An article by Jacqueline L. Bonneau and Harry Sandick, December 20, 2017, edited by David Zapp and Johanna Zapp
In United States v. Singh, 16-1111-cr (Kearse, Hall, Chin), the Second Circuit vacated the defendant’s 60-month prison sentence—which was nearly three times the top of his Guidelines range—for illegally reentering the United States after the commission of an aggravated felony. The Court’s declaration stressed the role of mercy and the proper judicial temperament to have when approaching the sentencing process.
“The defendant was born in Guyana, but lived in the United States since he was a child. His parents and siblings lived in the United States, as did his wife and teenage daughter. More than twenty years ago, defendant was convicted of larceny and postal theft, which qualifies as an “aggravated felony” within the meaning of the statute criminalizing the reentry to the United States of previously removed immigrants. But between 1993 and 2014, defendant had illegally reentered the U.S. at least three times, was deported at least two times, and by the time he re-entered the country illegally for this third time, he had been convicted of at least seven other larceny-related offenses. In June 2014, arrested by the NYPD, he was charged with one count of illegal reentry into the United States.
The guilty plea and presentence report
Defendant pleaded guilty to this offense without a plea agreement. Defendant’s Sentencing Guideline range was 15 to 21 months imprisonment. Defendant received a 3-point offense level reduction based on his acceptance of responsibility. The Probation Office recommended that Defendant receive a within-Guidelines sentence of 21 months and the Government similarly requested a within-Guidelines sentence.
“Before his sentencing hearing, Defendant wrote a letter to the sentencing judge—District Judge Katherine Forrest. In the letter Defendant admitted to his wrongdoing, blamed “Bad Friend[s] and Company” and had returned to the United States. . . because he “Fear[ed] for [his] life” having been beaten, threatened, and robbed in Guyana. Defendant closed his letter by “Begging for another chance” and promising not to break the law again.
“The morning of the sentencing, Judge Forrest issued an order explaining that she was “seriously considering an upward departure” in connection with Defendant’s sentencing. During the hearing, Judge Forrest noted that she was not inclined to grant the 3-point reduction for acceptance of responsibility, although she ultimately did grant the 3-point reduction. She concluded, however, that an upward departure to a sentence of 60 months’ imprisonment—nearly triple the sentence the Government requested and the Guidelines recommended—was necessary to prevent Defendant’s “nearly immediate reentry.” She also refused a request to designate Defendant to a prison in Pennsylvania that would have been relatively close to where his wife and daughter lived in the Bronx. These types of requests are customary at sentencing, and are granted in virtually all cases.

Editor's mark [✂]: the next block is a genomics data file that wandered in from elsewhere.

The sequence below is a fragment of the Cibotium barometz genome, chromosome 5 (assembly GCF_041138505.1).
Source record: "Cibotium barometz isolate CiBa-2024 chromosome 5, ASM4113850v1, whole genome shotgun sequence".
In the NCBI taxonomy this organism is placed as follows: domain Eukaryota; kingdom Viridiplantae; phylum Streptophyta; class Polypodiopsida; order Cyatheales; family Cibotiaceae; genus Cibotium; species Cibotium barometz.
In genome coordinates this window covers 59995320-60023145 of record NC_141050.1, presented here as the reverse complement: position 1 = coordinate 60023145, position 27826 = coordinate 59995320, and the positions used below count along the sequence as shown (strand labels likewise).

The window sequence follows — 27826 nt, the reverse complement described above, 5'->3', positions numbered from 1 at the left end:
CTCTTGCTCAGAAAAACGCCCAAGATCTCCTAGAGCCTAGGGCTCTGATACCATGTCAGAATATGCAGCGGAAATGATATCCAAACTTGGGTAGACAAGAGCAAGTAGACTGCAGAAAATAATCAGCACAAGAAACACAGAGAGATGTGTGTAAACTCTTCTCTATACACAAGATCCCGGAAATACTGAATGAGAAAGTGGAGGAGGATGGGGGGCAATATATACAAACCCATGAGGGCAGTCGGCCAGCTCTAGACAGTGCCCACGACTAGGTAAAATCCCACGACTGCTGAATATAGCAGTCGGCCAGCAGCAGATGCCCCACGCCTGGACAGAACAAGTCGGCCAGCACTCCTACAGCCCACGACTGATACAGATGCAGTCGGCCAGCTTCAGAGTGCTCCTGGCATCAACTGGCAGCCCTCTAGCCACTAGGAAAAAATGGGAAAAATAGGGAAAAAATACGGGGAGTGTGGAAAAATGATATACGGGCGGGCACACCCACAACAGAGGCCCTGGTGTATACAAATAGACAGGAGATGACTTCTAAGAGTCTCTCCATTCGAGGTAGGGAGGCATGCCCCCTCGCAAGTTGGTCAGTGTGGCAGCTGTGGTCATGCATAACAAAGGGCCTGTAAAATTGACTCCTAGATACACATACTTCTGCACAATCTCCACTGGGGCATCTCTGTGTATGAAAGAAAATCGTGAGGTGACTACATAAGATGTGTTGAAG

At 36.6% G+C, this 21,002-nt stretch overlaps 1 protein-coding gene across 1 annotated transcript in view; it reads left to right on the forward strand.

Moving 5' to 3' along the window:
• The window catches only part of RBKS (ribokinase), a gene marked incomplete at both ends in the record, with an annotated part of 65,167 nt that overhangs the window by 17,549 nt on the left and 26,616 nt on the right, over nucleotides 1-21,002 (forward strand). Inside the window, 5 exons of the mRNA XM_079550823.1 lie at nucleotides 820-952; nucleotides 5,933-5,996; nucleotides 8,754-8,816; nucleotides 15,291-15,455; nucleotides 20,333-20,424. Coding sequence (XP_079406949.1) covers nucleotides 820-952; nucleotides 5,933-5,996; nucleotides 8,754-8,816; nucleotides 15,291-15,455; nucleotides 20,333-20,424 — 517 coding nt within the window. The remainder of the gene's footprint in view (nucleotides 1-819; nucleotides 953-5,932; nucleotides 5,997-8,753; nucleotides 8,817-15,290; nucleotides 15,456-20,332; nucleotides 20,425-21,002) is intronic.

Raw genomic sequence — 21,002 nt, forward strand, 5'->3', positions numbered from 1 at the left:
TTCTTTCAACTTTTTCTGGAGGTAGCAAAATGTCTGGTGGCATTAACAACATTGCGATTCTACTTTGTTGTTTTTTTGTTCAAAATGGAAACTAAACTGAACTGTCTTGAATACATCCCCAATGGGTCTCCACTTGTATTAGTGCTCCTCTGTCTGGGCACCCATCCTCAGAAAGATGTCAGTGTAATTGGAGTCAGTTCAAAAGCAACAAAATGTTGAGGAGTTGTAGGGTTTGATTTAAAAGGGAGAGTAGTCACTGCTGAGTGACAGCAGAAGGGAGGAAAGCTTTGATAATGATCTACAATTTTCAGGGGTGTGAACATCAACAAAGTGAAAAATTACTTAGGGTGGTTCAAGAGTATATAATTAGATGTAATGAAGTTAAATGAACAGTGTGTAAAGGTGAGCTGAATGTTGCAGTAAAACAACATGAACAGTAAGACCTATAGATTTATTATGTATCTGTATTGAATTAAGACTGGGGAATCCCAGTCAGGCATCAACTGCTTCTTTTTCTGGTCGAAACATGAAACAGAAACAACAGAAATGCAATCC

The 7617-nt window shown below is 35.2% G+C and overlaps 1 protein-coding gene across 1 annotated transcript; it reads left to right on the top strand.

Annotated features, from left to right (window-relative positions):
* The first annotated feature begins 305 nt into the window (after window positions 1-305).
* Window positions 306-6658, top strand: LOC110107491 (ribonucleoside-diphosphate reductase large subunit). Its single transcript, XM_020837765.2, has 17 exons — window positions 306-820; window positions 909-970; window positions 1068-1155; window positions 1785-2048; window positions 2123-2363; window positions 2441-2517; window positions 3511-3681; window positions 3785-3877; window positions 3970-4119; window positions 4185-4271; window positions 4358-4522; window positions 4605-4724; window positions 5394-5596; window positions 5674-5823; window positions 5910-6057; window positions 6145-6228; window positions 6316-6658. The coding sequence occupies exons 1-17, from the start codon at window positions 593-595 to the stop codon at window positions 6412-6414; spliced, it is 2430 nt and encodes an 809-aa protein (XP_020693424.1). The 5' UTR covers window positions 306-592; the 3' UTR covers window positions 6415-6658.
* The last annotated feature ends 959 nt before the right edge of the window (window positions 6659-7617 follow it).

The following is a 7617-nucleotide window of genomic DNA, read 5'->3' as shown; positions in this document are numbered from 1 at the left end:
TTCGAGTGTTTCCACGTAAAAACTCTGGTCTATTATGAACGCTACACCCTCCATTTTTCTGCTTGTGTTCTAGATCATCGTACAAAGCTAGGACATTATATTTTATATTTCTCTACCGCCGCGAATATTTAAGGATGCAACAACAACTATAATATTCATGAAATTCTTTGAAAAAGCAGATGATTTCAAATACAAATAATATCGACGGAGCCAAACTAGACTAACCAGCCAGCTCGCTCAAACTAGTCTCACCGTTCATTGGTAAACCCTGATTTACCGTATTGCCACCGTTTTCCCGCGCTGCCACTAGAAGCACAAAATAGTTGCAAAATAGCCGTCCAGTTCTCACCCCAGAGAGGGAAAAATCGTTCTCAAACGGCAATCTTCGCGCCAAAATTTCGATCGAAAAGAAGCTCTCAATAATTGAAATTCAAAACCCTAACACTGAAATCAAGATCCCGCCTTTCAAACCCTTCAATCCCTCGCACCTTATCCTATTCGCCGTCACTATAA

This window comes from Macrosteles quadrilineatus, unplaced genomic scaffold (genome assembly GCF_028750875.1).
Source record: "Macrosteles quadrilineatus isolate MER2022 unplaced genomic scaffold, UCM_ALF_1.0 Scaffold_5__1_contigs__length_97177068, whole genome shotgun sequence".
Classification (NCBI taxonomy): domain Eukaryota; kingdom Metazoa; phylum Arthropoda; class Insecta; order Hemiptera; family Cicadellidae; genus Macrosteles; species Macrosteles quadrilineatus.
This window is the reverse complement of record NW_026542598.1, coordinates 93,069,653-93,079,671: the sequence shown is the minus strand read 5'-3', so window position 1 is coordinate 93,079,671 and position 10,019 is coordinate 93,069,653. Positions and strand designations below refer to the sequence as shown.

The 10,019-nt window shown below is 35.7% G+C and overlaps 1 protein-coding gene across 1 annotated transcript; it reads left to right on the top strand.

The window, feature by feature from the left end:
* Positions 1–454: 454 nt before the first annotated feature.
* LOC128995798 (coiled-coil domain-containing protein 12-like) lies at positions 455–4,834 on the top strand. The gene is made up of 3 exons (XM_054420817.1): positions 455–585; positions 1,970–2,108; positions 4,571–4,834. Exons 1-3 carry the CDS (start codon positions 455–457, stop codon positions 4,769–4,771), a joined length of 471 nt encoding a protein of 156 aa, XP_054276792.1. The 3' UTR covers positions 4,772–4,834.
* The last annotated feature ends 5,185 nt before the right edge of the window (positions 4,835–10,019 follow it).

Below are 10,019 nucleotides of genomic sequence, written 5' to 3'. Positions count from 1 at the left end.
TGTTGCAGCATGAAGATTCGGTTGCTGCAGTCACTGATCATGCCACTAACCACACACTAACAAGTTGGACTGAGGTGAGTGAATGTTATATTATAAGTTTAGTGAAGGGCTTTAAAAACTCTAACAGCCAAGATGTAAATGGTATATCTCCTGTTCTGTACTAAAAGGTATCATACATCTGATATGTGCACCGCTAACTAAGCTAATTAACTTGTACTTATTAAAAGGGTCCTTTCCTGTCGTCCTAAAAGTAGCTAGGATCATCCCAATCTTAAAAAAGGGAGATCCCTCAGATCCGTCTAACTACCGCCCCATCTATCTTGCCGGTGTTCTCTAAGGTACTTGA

Courts will set aside a sentence for substantive unreasonableness only in “exceptional cases.” The Court placed particular emphasis on the size of the departure from the Guideline recommendation that drastically exceeded nationwide norms in sentencing defendants for similar offenses. Judge Forrest had imposed a sentence that was nearly three times the top of Defendant’s Guideline range, even though the Probation Office and the Government agreed that a within-Guidelines sentence was appropriate.
The panel also rejected Judge Forrest’s view of the history of criminal conduct. None of them involved violence or narcotics trafficking. Many of them had occurred decades ago, when Defendant was relatively young; itself a mitigating factor, and several of Defendant’s prior convictions had ended in conditional discharges, indicating that the sentencing courts did not believe that any punishment was warranted for those offenses.
The Court next turned to Judge Forrest’s factual errors. Defendant had not reentered the United States three times but two times. Defendant had not spent his life “back and forth” between the United States and Guyana. He had spent the majority of his life in the United States. And Defendant’s criminal history was not extensive as discussed above.
The panel also rejected Judge Forrest’s conclusion that “a defendant’s acceptance of responsibility and his assertion of mitigating circumstances are inconsistent or incompatible with acceptance. ” The Court noted that a defendant has an “absolute right” at sentencing to offer mitigating circumstances and plead for mercy without undermining his acceptance of responsibility.
Finally the Appeals Court had the opportunity to address the appropriate judicial temperament for approaching sentencing emphasizing the important role of “mercy,” “proportionality,” “the ‘diverse frailties of humankind,” “compassion,’” and “generosity of spirit.” The court closed with a quote from an article entitled, Ten Commandments for a New Judge:
“Be kind. If we judges could possess but one attribute, it should be a kind and understanding heart. The bench is no place for cruel or callous people, regardless of their other qualities and abilities.”
**Update in this case: on January 18, this defendant was resentenced by Judge Forrest to Time Served. By the time of his sentencing he had been incarcerated for approximately 30 months.